Air pollution in Delhi and NCR is creating havoc. Breathing is a luxury now in the nation capital. PM2.5 and PM10 levels are hazardous and the average Air Quality Index (AQI) keeps diving. In fact, the Supreme Court had to intervene and it flayed the Delhi Government as well as the Center for their inability to control the Delhi Smog. The Apex Court called for immediate action and termed Delhi pollution life-threatening. Things have been so bad. It also called the situation emergency-like. Delhi has seen major environmental problems. What is the way out?

“Delhi over the years has seen a variety of actions to reduce air pollution in the past two decades, some of the major ones have been shifting entire passenger public transport to CNG, setting up gas-based power plants, introducing tougher emission norms for vehicles, relocating polluting industries and mandating clean fuels. More recently, a hefty pollution cess as environment compensation charge has been imposed on trucks. All these measures help the city in keeping the emissions in check, otherwise the situation would have been much worse,” says Vivek Chattopadhyaya, Senior Program Manager, Air Pollution Control Unit, Centre for Science and Environment (CSE).

People are fighting the deadly Delhi pollution day in and day out to the extent that it has become a national issue. Though there was some temporary respite, the overall air quality situation continues to be grim. How does one control such exceptionally high levels of pollution? The Delhi government took a number of steps to control the situation such as ban on construction activity, shutting down schools, ban on entry of trucks in Delhi, suggesting the odd even scheme, etc. All of the above have proved insufficient to curb the Delhi pollution.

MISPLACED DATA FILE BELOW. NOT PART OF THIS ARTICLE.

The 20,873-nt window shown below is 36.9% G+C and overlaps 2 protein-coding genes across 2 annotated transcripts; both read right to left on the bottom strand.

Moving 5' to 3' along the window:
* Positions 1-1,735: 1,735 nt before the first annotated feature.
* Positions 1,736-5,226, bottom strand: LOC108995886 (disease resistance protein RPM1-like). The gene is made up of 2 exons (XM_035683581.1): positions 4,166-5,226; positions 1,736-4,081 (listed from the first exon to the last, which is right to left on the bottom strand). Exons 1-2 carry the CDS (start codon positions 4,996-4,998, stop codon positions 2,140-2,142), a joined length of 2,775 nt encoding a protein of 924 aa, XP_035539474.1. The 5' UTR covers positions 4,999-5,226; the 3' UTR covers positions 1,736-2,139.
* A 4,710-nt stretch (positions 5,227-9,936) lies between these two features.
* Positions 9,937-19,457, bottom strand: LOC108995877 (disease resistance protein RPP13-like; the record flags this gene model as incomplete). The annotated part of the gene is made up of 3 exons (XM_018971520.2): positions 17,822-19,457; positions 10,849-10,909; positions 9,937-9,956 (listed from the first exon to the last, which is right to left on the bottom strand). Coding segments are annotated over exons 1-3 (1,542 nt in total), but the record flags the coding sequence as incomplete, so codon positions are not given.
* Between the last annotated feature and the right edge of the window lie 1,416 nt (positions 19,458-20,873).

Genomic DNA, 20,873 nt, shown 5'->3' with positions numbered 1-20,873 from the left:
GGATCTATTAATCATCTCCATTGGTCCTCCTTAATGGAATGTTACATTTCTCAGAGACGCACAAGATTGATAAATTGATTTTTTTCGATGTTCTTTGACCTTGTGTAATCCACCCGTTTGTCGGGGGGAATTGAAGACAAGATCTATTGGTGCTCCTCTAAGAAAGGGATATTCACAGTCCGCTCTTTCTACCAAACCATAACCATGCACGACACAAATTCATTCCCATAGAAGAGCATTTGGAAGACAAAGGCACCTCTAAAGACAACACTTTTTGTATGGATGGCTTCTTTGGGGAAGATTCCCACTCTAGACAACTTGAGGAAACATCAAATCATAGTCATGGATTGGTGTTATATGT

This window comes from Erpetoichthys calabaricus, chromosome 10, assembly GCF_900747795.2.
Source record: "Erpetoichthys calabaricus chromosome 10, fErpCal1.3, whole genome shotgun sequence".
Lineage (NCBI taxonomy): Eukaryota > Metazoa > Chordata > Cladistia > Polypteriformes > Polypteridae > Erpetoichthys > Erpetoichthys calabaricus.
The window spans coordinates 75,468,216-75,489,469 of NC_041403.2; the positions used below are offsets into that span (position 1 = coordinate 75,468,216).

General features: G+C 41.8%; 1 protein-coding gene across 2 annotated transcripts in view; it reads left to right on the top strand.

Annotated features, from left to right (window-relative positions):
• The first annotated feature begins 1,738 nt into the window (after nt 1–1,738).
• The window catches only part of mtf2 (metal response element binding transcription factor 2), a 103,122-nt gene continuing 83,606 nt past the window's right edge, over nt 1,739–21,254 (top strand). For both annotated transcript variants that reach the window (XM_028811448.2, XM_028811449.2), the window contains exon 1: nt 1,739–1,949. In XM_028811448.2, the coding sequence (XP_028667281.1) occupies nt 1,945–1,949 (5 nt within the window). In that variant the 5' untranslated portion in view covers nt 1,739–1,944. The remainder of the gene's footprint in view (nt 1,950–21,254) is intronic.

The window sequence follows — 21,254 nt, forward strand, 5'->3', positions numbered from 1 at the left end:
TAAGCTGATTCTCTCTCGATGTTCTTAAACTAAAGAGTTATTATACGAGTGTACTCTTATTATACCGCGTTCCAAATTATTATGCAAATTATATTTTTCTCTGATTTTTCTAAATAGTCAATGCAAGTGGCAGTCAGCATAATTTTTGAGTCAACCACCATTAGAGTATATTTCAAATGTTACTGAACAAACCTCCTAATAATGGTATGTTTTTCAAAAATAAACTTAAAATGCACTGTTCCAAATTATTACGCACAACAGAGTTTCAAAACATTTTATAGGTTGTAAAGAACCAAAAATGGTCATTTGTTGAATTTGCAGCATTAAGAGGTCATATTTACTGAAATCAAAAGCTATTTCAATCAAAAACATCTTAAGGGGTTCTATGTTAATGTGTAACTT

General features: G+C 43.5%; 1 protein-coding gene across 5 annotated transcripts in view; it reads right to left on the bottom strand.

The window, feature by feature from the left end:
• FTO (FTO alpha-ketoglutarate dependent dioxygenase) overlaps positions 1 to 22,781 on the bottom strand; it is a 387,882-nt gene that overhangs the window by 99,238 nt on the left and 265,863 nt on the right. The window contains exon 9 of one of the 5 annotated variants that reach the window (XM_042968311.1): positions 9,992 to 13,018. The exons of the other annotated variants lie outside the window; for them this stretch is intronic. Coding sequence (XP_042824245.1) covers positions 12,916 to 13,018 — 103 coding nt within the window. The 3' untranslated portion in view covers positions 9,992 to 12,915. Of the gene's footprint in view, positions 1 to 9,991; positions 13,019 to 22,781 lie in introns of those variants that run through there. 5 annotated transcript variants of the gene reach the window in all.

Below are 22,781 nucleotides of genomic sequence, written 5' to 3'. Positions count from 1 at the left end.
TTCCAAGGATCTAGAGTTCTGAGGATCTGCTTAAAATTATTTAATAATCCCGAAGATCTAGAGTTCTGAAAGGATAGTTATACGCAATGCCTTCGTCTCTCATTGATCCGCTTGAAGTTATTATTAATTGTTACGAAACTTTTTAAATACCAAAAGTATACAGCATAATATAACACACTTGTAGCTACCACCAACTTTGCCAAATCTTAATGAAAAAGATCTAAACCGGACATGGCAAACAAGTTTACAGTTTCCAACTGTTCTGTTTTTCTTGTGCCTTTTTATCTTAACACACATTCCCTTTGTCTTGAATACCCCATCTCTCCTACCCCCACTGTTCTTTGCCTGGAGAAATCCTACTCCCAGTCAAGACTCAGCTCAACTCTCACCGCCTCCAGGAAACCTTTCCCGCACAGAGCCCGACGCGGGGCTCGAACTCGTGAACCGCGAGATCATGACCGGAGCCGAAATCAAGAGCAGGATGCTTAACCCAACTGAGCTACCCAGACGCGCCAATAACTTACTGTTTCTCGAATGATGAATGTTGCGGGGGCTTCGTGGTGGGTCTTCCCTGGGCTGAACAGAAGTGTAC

“Still a lot needs to be done in terms of improving bus services, providing last mile connectivity, good and safe walking and cycling infrastructure, curbing industrial emissions and dust suppressant measures, along with better garbage management so that refuse burning can be stopped. In summary, Delhi smog has its origins in emissions from vehicles, industries, refuse burning, and dust. Moreover, a large portion of the smog is also contributed by neighboring cities and states which haven’t strengthened their actions on all fronts,” told Vivek Chattopadhyaya, of the CSE to

“Smog is also episodic in nature as smoke from Punjab, Haryana crop residue burning also enters the city. However, its impact depends on wind direction to Delhi, this year smog had further contribution from dust storms from the Middle East,” explains Vivek.

300% increase in patients with bronchitis and asthma: Delhi Pollution

Things actually got out of hand due to Delhi pollution. There has been a 300% increase in number of people with respiratory diseases such as bronchitis and asthma. Hospitals in Delhi continue to be full of patients. Hundreds of people have been complaining of burning eyes and heaviness in breathing. The Delhi smog is equal to smoking 50 cigarettes a day.

“We should target what we can change in India and prepare state-wise and city-wise action plans to control and reduce air pollution from all sources and not to delay control options. In cases where tighter norms are needed, we should carry them out such as power plants, industries, vehicles, without delay, and, where alternatives /support is needed (farmers to reduce farm fires) we need to proceed fast. It’s a continuous process, so there are no shortcuts in achieving and retaining clean air,” adds Vivek of Centre for Science and Environment (CSE).

Centre for Science and Environment (CSE) is India’s leading not-for-profit public interest research as well as advocacy organisation based in New Delhi, India. CSE is an NGO pioneering as a think tank on environment-development issues in India, such as planning, climate shifts devastating India’s Sundarbans and advocates for policy changes and better implementation of the already existing policies. CSE uses knowledge-based activism to create awareness about problems and propose sustainable solutions. It is driven by the director Sunita Narain.